USDA dogs sniffing out African Swine Fever

By Aidan Fortune contact

- Last updated on GMT

US sniffer dogs help protect borders against ASF
The US avoided a potential case of African Swine Fever (ASF) when one of the US Department of Agriculture’s (USDA) trained detector dog sniffed out a roasted pig head in a passenger’s bag.

The dog, Hardy, found the pig head in a bag at Hartsfield-Jackson International airport earlier this month. He was trained at the National Detector Dog Training Center in Newnan, Georgia, which is designed and equipped to train detector dog teams, like Hardy’s, to safeguard American agriculture.

USDA’s Animal and Plant Health Inspection Service Plant Protection and Quarantine program and the Department of Homeland Security’s US Customs and Border Protection (CBP) use detector dog teams, known as the Beagle Brigade, to search for prohibited agricultural products at major US ports of entry (airports and land border crossings), mail and cargo facilities. The teams detect prohibited agricultural products that can carry foreign pests and diseases that threaten US agriculture and forests.

“African Swine Fever is a devastating, deadly disease affecting all kinds of pigs, both domestic and wild – and keeping our pork industry safe is a top priority,”​ said Sonny Perdue, US Secretary of Agriculture. “Recently, our collaboration with CBP proved successful when a USDA-trained detector dog intercepted a roasted pig head in traveller baggage from Ecuador. The quick work of a beagle and the CBP staff prevented a potential animal health issue and further highlighted the need to be vigilant in safeguarding the US against foreign animal diseases.”

To prevent ASF from entering the country, USDA has put in place a series of safeguards such as: collaborating with states, industry and producers to ensure everyone follows on-farm biosecurity and best practices; restricting imports of pork and pork products from affected countries; and working with CBP staff at ports of entry to train their inspection dogs, as well as increasing screening vigilance to pay particular attention to passengers and products arriving from affected countries.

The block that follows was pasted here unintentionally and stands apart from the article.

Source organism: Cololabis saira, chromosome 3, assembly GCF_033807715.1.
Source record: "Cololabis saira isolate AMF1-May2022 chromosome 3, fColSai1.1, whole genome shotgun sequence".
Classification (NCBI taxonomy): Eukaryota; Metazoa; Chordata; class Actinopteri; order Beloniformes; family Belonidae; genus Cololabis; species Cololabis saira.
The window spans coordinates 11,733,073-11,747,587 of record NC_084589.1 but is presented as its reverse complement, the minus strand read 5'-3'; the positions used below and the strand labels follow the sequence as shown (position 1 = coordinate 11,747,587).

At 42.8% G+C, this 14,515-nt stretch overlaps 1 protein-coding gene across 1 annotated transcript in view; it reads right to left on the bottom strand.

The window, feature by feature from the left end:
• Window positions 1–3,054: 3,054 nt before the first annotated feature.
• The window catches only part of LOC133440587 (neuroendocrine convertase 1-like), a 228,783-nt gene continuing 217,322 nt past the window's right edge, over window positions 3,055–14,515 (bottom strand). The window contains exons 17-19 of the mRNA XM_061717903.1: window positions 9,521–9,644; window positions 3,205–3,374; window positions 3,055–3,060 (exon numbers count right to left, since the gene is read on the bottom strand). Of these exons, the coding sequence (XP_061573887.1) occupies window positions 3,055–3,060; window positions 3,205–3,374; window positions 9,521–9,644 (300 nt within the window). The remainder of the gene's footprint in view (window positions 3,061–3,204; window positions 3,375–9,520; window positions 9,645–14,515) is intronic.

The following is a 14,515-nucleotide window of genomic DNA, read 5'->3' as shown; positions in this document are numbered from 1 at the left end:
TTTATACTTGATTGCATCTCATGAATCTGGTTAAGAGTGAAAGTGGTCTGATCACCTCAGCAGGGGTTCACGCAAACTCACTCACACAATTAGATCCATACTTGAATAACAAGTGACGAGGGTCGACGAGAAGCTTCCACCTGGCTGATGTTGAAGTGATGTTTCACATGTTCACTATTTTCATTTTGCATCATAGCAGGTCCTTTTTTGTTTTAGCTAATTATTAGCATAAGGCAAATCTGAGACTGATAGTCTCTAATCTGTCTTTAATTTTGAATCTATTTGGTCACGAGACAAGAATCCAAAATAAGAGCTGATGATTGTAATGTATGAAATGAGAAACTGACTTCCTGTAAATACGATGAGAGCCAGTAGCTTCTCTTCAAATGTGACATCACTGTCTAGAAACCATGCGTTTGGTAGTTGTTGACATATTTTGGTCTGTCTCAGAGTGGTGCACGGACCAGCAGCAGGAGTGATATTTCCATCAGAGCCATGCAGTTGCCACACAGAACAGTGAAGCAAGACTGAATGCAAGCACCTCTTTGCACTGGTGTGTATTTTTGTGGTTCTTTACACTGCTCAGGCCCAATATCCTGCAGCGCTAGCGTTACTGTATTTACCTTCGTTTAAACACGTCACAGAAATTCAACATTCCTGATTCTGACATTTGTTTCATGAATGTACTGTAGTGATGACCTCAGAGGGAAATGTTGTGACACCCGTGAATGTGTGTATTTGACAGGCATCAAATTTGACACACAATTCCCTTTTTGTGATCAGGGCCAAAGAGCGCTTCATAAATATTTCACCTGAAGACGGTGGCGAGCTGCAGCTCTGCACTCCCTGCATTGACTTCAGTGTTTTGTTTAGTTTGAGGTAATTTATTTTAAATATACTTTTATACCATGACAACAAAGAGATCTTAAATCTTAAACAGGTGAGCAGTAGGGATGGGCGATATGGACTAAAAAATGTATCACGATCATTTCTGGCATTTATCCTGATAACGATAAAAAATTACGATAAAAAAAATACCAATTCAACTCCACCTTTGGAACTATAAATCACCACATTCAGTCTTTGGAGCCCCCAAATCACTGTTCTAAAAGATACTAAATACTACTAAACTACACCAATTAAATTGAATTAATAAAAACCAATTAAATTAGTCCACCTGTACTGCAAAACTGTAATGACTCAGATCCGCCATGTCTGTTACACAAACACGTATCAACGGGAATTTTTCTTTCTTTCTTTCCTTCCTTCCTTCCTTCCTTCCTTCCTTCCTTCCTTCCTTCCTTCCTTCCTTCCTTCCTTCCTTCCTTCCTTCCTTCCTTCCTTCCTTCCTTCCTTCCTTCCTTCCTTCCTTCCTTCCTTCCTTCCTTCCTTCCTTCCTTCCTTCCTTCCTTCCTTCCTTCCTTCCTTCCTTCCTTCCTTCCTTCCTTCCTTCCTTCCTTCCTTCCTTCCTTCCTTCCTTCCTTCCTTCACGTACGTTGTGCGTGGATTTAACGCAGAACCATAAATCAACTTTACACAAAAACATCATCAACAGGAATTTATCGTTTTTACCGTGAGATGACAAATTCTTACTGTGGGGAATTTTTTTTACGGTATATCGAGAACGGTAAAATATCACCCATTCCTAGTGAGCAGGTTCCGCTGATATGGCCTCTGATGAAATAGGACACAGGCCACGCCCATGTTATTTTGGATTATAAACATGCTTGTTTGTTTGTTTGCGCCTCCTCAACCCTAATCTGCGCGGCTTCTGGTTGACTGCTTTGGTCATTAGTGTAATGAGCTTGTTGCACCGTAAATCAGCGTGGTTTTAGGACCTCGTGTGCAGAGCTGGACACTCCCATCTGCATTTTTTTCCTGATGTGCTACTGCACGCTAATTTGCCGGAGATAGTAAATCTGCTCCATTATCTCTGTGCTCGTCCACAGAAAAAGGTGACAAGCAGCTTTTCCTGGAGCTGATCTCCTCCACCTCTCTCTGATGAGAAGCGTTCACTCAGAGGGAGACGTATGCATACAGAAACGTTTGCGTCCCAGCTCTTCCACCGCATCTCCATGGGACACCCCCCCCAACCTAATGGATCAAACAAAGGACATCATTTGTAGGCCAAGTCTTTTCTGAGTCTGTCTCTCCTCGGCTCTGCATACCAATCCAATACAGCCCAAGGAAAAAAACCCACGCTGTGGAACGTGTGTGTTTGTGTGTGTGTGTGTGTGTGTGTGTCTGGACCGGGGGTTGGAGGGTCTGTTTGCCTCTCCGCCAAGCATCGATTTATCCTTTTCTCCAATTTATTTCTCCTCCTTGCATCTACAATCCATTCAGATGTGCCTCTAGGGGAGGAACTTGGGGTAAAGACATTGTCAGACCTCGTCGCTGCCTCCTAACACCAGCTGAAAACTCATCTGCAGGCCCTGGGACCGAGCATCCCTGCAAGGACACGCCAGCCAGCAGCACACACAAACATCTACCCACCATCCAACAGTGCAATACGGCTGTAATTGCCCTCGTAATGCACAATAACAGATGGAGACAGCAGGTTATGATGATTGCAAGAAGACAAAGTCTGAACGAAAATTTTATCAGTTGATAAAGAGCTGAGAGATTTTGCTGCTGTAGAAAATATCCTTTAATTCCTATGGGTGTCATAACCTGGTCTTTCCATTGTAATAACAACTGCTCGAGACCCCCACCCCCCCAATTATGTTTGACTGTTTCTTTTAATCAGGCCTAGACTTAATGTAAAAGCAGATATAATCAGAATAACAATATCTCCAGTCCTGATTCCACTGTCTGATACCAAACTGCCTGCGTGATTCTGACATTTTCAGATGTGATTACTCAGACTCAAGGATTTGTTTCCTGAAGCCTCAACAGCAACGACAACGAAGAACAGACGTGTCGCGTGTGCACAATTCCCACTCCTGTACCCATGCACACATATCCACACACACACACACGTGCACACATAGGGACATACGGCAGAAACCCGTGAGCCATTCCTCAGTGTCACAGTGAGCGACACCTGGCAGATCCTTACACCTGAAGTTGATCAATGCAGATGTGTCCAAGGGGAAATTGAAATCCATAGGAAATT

USDA is committed to working closely with the swine industry and producers to ensure strict biosecurity procedures are in place and being followed on all swine farms.

“Because there’s no treatment or vaccine available for this disease, we must work together to prevent this disease from entering the United States in order to best protect our farmers, our consumers and our natural resources,” ​said Perdue. “Good biosecurity is key to protecting pigs from any disease. We know the swine industry has many biosecurity resources available for their producers, so it’s just a matter of making sure everyone follows the guidance, every day, every time. Our goal is to never have to respond to African Swine Fever.”

USDA is also actively readying and planning its response, should the disease ever be found in the US, by working with states and industry to test response mechanisms on a regular basis and planning to increase the testing capacity of the National Animal Health Laboratory Network labs for ASF.

Related topics: Safety & Legislation, United States, Pork

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1 comment

Risk of African swine fever from roasted pig head

Posted by Mary Louise Penrith,

I am genuinely impressed that the dog has been trained to detect meat products in luggage because they can pose a real threat for disease introduction. I would, however, like to reassure you that the roasted pig head in the luggage from Ecuador would not have posed any risk of ASF unless the traveller had brought it to Ecuador from an affected country and then travelled with it to the USA (unlikely). All of the countries in the Americas, including Ecuador, are free of ASF (it was eradicated from Brazil, the only mainland country in the Americas ever to have been affected, by 1984). Furthermore, roasting would destroy the ASF virus, but only if it was thorough, so one could not rely on that. Anyway, the dog is certainly doing good work, you could call this a practice run.

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